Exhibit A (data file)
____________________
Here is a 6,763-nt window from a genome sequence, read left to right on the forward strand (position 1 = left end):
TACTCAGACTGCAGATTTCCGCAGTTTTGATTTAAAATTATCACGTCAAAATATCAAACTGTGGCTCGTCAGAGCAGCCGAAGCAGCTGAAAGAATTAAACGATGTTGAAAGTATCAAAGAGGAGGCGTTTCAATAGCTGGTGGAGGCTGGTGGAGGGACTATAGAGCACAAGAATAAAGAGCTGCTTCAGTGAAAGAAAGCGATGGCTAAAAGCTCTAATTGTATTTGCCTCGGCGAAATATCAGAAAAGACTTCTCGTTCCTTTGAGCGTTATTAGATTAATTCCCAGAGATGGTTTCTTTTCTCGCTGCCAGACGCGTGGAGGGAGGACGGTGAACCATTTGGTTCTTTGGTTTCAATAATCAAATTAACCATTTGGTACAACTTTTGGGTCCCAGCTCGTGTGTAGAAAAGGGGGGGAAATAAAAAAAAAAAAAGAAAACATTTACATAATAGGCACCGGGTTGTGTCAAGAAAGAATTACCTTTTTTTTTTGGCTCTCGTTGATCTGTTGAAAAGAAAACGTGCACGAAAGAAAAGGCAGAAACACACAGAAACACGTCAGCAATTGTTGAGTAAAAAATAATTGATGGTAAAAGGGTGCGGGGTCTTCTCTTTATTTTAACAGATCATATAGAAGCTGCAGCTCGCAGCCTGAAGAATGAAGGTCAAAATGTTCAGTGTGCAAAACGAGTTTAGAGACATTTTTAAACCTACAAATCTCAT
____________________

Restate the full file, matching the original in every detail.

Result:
Here is a 6,763-nt window from a genome sequence, read left to right on the forward strand (position 1 = left end):
TACTCAGACTGCAGATTTCCGCAGTTTTGATTTAAAATTATCACGTCAAAATATCAAACTGTGGCTCGTCAGAGCAGCCGAAGCAGCTGAAAGAATTAAACGATGTTGAAAGTATCAAAGAGGAGGCGTTTCAATAGCTGGTGGAGGCTGGTGGAGGGACTATAGAGCACAAGAATAAAGAGCTGCTTCAGTGAAAGAAAGCGATGGCTAAAAGCTCTAATTGTATTTGCCTCGGCGAAATATCAGAAAAGACTTCTCGTTCCTTTGAGCGTTATTAGATTAATTCCCAGAGATGGTTTCTTTTCTCGCTGCCAGACGCGTGGAGGGAGGACGGTGAACCATTTGGTTCTTTGGTTTCAATAATCAAATTAACCATTTGGTACAACTTTTGGGTCCCAGCTCGTGTGTAGAAAAGGGGGGGAAATAAAAAAAAAAAAAGAAAACATTTACATAATAGGCACCGGGTTGTGTCAAGAAAGAATTACCTTTTTTTTTTGGCTCTCGTTGATCTGTTGAAAAGAAAACGTGCACGAAAGAAAAGGCAGAAACACACAGAAACACGTCAGCAATTGTTGAGTAAAAAATAATTGATGGTAAAAGGGTGCGGGGTCTTCTCTTTATTTTAACAGATCATATAGAAGCTGCAGCTCGCAGCCTGAAGAATGAAGGTCAAAATGTTCAGTGTGCAAAACGAGTTTAGAGACATTTTTAAACCTACAAATCTCAT